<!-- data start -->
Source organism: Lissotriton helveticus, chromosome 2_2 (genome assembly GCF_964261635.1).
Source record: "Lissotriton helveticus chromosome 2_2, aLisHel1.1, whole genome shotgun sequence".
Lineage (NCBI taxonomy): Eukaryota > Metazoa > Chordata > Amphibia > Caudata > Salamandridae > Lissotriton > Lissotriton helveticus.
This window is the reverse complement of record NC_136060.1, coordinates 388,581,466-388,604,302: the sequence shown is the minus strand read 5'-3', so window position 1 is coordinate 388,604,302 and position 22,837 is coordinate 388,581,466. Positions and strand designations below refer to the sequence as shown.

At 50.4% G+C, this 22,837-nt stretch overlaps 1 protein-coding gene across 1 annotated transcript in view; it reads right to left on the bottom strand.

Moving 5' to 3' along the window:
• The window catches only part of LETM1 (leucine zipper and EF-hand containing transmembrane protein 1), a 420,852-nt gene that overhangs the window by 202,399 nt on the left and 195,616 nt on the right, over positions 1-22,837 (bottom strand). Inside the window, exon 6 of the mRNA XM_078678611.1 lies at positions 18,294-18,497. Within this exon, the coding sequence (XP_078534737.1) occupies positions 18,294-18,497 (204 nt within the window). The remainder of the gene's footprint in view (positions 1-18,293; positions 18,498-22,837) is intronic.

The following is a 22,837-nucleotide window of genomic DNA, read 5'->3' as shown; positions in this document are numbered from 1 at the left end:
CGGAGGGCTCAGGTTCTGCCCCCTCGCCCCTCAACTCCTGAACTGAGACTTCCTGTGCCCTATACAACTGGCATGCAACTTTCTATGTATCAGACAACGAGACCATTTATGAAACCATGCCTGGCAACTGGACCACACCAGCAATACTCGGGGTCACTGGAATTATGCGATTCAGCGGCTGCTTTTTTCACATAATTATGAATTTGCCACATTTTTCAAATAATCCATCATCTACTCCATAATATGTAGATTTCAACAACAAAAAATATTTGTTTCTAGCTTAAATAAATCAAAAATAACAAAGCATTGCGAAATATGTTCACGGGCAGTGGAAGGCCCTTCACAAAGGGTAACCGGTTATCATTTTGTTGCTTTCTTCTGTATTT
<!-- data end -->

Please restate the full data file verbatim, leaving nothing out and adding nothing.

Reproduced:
Source organism: Lissotriton helveticus, chromosome 2_2 (genome assembly GCF_964261635.1).
Source record: "Lissotriton helveticus chromosome 2_2, aLisHel1.1, whole genome shotgun sequence".
Lineage (NCBI taxonomy): Eukaryota > Metazoa > Chordata > Amphibia > Caudata > Salamandridae > Lissotriton > Lissotriton helveticus.
This window is the reverse complement of record NC_136060.1, coordinates 388,581,466-388,604,302: the sequence shown is the minus strand read 5'-3', so window position 1 is coordinate 388,604,302 and position 22,837 is coordinate 388,581,466. Positions and strand designations below refer to the sequence as shown.

At 50.4% G+C, this 22,837-nt stretch overlaps 1 protein-coding gene across 1 annotated transcript in view; it reads right to left on the bottom strand.

Moving 5' to 3' along the window:
• The window catches only part of LETM1 (leucine zipper and EF-hand containing transmembrane protein 1), a 420,852-nt gene that overhangs the window by 202,399 nt on the left and 195,616 nt on the right, over positions 1-22,837 (bottom strand). Inside the window, exon 6 of the mRNA XM_078678611.1 lies at positions 18,294-18,497. Within this exon, the coding sequence (XP_078534737.1) occupies positions 18,294-18,497 (204 nt within the window). The remainder of the gene's footprint in view (positions 1-18,293; positions 18,498-22,837) is intronic.

The following is a 22,837-nucleotide window of genomic DNA, read 5'->3' as shown; positions in this document are numbered from 1 at the left end:
CGGAGGGCTCAGGTTCTGCCCCCTCGCCCCTCAACTCCTGAACTGAGACTTCCTGTGCCCTATACAACTGGCATGCAACTTTCTATGTATCAGACAACGAGACCATTTATGAAACCATGCCTGGCAACTGGACCACACCAGCAATACTCGGGGTCACTGGAATTATGCGATTCAGCGGCTGCTTTTTTCACATAATTATGAATTTGCCACATTTTTCAAATAATCCATCATCTACTCCATAATATGTAGATTTCAACAACAAAAAATATTTGTTTCTAGCTTAAATAAATCAAAAATAACAAAGCATTGCGAAATATGTTCACGGGCAGTGGAAGGCCCTTCACAAAGGGTAACCGGTTATCATTTTGTTGCTTTCTTCTGTATTT